Formerly a poet, Adrian Otoiu made his debut in fiction in Romania's troubled early 1990s. His novel Coaja lucrurilor sau Dans—nd cu Jupuita [The Skin of the Matter or Dancing with the Flayed] (Cartea romaneasca, 1996) won three national awards. It was followed by two volumes of short stories described by some critics as a hypertextual novel under disguise-Chei fierbinti pentru ferestre moi [Hot Keys for Soft Windows] (Paralela 45, 1998) and Stingacii si enormitati (Paralela 45, 1999)-which were both shortlisted for the ASPRO award for fiction.
As an essayist, Adrian Otoiu has authored a two-volume study that critics hailed as the ultimate exegesis of the prose of the so-called Generation of the 1980s-Trafic de frontiera [Frontier traffic] (2000) and Ochiul bifurcat, limba sasie [The Forked Eye, the Squinting Tongue] (2003). Some of Otoiu's views of the Generation of the 1980s as practitioner of liminal and transgressive narrative practice have been included in his essay on Romanian liminality, "An Exercise in Fictional Liminality: Postcolonialism, Postcommunism, and Romania's Threshold Generation" (CSSAAME, 2003).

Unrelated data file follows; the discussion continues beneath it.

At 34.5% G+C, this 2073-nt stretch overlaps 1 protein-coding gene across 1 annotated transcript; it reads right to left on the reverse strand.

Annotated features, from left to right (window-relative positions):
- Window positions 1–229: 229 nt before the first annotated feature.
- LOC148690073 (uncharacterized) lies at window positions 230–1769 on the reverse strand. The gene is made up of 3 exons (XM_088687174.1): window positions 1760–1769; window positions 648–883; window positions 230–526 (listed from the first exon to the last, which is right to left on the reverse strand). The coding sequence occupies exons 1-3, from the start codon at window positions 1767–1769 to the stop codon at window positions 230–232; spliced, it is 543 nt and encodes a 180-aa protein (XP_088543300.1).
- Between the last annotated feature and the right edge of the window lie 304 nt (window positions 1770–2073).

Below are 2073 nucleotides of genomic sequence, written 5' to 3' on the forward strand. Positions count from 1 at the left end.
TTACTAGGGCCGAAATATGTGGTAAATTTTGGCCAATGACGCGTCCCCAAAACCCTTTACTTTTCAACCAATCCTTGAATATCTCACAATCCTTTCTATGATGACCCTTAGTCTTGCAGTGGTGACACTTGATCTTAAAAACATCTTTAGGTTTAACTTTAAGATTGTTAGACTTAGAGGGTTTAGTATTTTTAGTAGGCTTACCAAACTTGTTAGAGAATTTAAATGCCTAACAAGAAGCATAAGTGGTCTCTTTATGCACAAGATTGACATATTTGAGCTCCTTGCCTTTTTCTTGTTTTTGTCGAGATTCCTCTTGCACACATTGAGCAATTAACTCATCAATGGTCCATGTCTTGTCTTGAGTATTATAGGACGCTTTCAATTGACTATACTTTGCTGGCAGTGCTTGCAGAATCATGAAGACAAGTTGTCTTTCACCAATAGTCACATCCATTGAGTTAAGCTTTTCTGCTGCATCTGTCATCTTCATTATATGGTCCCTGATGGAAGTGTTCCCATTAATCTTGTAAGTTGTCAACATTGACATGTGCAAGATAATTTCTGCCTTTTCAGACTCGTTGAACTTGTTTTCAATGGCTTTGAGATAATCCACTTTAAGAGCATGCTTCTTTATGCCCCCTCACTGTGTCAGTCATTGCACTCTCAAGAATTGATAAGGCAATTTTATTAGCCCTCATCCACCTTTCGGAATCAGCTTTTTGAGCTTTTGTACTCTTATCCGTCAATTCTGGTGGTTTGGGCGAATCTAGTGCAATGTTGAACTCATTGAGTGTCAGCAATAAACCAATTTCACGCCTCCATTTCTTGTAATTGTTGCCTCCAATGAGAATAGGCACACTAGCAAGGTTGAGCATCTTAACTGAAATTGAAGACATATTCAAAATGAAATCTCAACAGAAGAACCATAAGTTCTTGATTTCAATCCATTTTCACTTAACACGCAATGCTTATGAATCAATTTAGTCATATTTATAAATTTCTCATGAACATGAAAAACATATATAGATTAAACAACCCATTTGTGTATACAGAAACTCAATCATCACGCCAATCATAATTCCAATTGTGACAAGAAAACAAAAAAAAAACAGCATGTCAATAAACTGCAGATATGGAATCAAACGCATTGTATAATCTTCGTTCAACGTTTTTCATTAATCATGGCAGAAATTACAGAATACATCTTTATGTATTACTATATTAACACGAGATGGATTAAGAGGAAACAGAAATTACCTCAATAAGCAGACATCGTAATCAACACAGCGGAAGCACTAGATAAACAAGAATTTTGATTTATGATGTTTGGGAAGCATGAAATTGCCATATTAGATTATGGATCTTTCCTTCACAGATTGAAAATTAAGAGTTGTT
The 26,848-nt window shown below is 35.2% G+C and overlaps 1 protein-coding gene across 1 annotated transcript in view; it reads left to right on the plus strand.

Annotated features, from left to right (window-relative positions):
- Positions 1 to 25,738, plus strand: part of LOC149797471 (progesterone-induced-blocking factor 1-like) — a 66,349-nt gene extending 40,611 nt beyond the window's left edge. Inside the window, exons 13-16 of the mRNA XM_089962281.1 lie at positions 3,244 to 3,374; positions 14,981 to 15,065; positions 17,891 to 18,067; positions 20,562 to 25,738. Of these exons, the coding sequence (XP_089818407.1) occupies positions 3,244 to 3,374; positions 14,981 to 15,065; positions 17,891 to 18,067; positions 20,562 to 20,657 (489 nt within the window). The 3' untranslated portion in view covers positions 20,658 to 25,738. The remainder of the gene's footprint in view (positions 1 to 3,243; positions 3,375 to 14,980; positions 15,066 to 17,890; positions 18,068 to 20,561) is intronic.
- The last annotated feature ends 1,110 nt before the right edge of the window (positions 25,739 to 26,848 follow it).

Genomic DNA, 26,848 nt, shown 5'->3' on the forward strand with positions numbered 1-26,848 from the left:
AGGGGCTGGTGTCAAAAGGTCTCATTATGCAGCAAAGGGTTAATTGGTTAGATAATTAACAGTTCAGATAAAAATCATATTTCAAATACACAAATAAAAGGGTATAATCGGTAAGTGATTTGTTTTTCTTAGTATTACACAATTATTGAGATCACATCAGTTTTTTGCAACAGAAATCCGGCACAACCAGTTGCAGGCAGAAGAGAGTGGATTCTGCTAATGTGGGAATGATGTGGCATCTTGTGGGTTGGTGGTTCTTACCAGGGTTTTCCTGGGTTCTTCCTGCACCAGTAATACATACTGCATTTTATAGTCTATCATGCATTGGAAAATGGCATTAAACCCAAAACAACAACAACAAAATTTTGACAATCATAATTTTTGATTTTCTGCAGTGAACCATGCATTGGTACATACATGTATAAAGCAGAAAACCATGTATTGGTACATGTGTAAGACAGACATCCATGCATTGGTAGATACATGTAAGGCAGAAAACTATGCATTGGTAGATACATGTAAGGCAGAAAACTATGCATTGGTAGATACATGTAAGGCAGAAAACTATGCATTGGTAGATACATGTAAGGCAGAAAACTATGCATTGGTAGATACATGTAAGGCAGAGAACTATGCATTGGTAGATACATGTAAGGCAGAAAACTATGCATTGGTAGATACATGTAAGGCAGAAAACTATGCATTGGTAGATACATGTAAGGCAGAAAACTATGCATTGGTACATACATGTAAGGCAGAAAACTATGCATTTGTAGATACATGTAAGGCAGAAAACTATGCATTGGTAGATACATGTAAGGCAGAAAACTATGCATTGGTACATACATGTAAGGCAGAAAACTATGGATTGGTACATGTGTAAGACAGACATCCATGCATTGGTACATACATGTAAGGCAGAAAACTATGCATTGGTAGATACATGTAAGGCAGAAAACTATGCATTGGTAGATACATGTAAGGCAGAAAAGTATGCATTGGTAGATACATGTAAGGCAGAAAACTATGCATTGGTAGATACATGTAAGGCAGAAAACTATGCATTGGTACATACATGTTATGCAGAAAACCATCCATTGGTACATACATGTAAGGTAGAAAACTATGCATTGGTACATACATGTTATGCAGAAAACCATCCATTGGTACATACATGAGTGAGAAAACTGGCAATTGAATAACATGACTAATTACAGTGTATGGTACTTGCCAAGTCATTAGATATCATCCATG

His work in English includes a journey to the Land of Maramures and a collection of essays on the East-West cultural interface, Under Eastern Eyes: Cross-cultural Refractions (Marineasa, 2003). He has contributed to Autopia: Cars and Culture (Reaktion Books, 2002) and The reception of James Joyce in Europe (Thoemmes Continuum, 2004).
Otoiu's translation of Flann O'Brien's celebrated modernist masterpiece At Swim-Two-Birds-which earned him the first Residential Translation Bursary awarded by the Ireland Literature Exchange-is due to be published later this year.
Otoiu holds a Ph.D. from Babes Bolyai University in Cluj Napoca and teaches English and American literature at a Transylvanian university. He is currently working on a new novel entitled Serendipity ltd, and on a "memory exercise" called The Wind Sleeve.